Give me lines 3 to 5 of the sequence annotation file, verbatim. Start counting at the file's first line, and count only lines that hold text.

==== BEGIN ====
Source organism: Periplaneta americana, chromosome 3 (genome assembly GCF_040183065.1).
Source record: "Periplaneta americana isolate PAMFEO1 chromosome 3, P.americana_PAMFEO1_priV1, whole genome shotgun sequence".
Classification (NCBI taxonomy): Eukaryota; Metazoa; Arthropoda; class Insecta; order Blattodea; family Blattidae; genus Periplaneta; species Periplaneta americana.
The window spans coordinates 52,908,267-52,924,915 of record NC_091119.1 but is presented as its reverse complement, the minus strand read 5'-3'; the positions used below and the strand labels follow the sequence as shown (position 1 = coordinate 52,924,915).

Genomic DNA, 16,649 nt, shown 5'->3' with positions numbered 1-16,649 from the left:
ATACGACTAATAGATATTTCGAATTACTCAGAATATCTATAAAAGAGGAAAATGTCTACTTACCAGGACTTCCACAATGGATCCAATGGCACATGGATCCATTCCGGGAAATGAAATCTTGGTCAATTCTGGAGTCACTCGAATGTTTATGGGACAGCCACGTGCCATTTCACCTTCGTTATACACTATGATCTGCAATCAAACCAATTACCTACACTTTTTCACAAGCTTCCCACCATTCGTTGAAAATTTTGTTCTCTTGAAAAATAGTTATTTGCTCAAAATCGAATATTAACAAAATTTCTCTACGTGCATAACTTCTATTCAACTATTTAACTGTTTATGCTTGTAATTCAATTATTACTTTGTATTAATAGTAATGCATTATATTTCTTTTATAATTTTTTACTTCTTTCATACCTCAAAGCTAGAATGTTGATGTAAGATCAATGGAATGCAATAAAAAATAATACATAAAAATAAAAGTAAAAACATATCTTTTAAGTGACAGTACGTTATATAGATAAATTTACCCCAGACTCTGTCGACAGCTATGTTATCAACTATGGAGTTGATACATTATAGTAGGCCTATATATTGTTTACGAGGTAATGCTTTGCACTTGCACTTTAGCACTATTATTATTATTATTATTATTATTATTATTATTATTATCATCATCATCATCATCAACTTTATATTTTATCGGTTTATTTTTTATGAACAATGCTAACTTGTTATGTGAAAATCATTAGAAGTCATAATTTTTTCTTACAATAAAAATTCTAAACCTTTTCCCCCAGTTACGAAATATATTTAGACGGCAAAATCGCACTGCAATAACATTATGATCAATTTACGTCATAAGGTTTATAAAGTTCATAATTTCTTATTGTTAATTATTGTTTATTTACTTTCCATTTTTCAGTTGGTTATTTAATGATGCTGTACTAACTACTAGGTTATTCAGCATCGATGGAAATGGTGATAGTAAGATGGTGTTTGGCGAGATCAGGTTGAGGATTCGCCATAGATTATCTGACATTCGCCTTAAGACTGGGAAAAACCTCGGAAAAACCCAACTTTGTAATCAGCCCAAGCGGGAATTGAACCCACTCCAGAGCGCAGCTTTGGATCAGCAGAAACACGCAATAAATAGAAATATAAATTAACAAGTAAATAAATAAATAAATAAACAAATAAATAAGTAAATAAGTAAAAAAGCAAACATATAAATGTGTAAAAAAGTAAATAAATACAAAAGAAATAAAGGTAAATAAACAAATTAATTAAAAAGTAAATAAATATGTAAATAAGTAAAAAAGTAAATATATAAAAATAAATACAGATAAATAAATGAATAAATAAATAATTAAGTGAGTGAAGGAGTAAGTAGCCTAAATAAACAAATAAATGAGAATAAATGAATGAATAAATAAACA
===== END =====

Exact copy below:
Classification (NCBI taxonomy): Eukaryota; Metazoa; Arthropoda; class Insecta; order Blattodea; family Blattidae; genus Periplaneta; species Periplaneta americana.
The window spans coordinates 52,908,267-52,924,915 of record NC_091119.1 but is presented as its reverse complement, the minus strand read 5'-3'; the positions used below and the strand labels follow the sequence as shown (position 1 = coordinate 52,924,915).

Genomic DNA, 16,649 nt, shown 5'->3' with positions numbered 1-16,649 from the left: